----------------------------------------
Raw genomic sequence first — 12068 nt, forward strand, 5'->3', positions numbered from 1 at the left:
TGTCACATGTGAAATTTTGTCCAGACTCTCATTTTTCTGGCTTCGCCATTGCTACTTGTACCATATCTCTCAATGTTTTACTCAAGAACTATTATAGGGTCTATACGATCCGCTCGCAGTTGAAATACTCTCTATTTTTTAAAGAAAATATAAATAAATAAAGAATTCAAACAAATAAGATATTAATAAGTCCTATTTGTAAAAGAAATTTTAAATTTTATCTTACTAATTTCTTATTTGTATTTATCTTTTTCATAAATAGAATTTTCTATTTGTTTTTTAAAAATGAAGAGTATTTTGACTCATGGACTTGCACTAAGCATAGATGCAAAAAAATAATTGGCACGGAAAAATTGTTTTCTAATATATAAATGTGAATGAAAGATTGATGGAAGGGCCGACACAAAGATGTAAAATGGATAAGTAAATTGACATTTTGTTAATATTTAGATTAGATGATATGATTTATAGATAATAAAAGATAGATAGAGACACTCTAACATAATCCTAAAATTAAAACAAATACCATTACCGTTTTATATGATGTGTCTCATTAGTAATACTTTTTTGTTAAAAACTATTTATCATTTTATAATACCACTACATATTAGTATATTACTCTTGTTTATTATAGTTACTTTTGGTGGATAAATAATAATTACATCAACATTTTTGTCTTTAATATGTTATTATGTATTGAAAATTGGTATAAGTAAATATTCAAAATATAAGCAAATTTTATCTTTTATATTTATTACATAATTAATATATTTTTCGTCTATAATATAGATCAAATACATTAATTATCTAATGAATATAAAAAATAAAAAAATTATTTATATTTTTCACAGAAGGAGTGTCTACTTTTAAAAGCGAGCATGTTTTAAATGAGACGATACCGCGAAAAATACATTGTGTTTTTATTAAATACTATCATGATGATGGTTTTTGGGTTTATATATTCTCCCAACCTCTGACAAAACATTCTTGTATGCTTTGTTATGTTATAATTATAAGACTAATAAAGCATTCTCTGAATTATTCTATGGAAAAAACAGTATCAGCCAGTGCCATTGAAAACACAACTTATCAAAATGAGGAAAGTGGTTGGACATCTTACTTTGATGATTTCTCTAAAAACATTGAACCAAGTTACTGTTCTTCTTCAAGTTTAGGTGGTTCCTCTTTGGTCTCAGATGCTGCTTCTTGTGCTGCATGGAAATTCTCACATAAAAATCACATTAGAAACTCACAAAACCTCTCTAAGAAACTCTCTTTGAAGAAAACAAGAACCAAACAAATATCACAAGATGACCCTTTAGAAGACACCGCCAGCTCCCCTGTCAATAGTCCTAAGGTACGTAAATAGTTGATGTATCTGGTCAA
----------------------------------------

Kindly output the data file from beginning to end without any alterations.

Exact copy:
Raw genomic sequence first — 12068 nt, forward strand, 5'->3', positions numbered from 1 at the left:
TGTCACATGTGAAATTTTGTCCAGACTCTCATTTTTCTGGCTTCGCCATTGCTACTTGTACCATATCTCTCAATGTTTTACTCAAGAACTATTATAGGGTCTATACGATCCGCTCGCAGTTGAAATACTCTCTATTTTTTAAAGAAAATATAAATAAATAAAGAATTCAAACAAATAAGATATTAATAAGTCCTATTTGTAAAAGAAATTTTAAATTTTATCTTACTAATTTCTTATTTGTATTTATCTTTTTCATAAATAGAATTTTCTATTTGTTTTTTAAAAATGAAGAGTATTTTGACTCATGGACTTGCACTAAGCATAGATGCAAAAAAATAATTGGCACGGAAAAATTGTTTTCTAATATATAAATGTGAATGAAAGATTGATGGAAGGGCCGACACAAAGATGTAAAATGGATAAGTAAATTGACATTTTGTTAATATTTAGATTAGATGATATGATTTATAGATAATAAAAGATAGATAGAGACACTCTAACATAATCCTAAAATTAAAACAAATACCATTACCGTTTTATATGATGTGTCTCATTAGTAATACTTTTTTGTTAAAAACTATTTATCATTTTATAATACCACTACATATTAGTATATTACTCTTGTTTATTATAGTTACTTTTGGTGGATAAATAATAATTACATCAACATTTTTGTCTTTAATATGTTATTATGTATTGAAAATTGGTATAAGTAAATATTCAAAATATAAGCAAATTTTATCTTTTATATTTATTACATAATTAATATATTTTTCGTCTATAATATAGATCAAATACATTAATTATCTAATGAATATAAAAAATAAAAAAATTATTTATATTTTTCACAGAAGGAGTGTCTACTTTTAAAAGCGAGCATGTTTTAAATGAGACGATACCGCGAAAAATACATTGTGTTTTTATTAAATACTATCATGATGATGGTTTTTGGGTTTATATATTCTCCCAACCTCTGACAAAACATTCTTGTATGCTTTGTTATGTTATAATTATAAGACTAATAAAGCATTCTCTGAATTATTCTATGGAAAAAACAGTATCAGCCAGTGCCATTGAAAACACAACTTATCAAAATGAGGAAAGTGGTTGGACATCTTACTTTGATGATTTCTCTAAAAACATTGAACCAAGTTACTGTTCTTCTTCAAGTTTAGGTGGTTCCTCTTTGGTCTCAGATGCTGCTTCTTGTGCTGCATGGAAATTCTCACATAAAAATCACATTAGAAACTCACAAAACCTCTCTAAGAAACTCTCTTTGAAGAAAACAAGAACCAAACAAATATCACAAGATGACCCTTTAGAAGACACCGCCAGCTCCCCTGTCAATAGTCCTAAGGTACGTAAATAGTTGATGTATCTGGTCAA